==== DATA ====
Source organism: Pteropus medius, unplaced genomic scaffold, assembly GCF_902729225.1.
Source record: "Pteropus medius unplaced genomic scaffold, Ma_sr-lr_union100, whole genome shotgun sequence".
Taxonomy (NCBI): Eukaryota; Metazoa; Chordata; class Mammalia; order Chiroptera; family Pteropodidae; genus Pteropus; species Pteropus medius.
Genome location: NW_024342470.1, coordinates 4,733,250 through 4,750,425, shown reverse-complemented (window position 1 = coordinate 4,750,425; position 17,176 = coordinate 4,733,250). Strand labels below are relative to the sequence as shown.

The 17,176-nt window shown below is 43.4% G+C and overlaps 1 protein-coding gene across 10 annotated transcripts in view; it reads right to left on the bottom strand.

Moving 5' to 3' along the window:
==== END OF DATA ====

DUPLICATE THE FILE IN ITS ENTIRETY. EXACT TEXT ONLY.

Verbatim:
Source organism: Pteropus medius, unplaced genomic scaffold, assembly GCF_902729225.1.
Source record: "Pteropus medius unplaced genomic scaffold, Ma_sr-lr_union100, whole genome shotgun sequence".
Taxonomy (NCBI): Eukaryota; Metazoa; Chordata; class Mammalia; order Chiroptera; family Pteropodidae; genus Pteropus; species Pteropus medius.
Genome location: NW_024342470.1, coordinates 4,733,250 through 4,750,425, shown reverse-complemented (window position 1 = coordinate 4,750,425; position 17,176 = coordinate 4,733,250). Strand labels below are relative to the sequence as shown.

The 17,176-nt window shown below is 43.4% G+C and overlaps 1 protein-coding gene across 10 annotated transcripts in view; it reads right to left on the bottom strand.

Moving 5' to 3' along the window: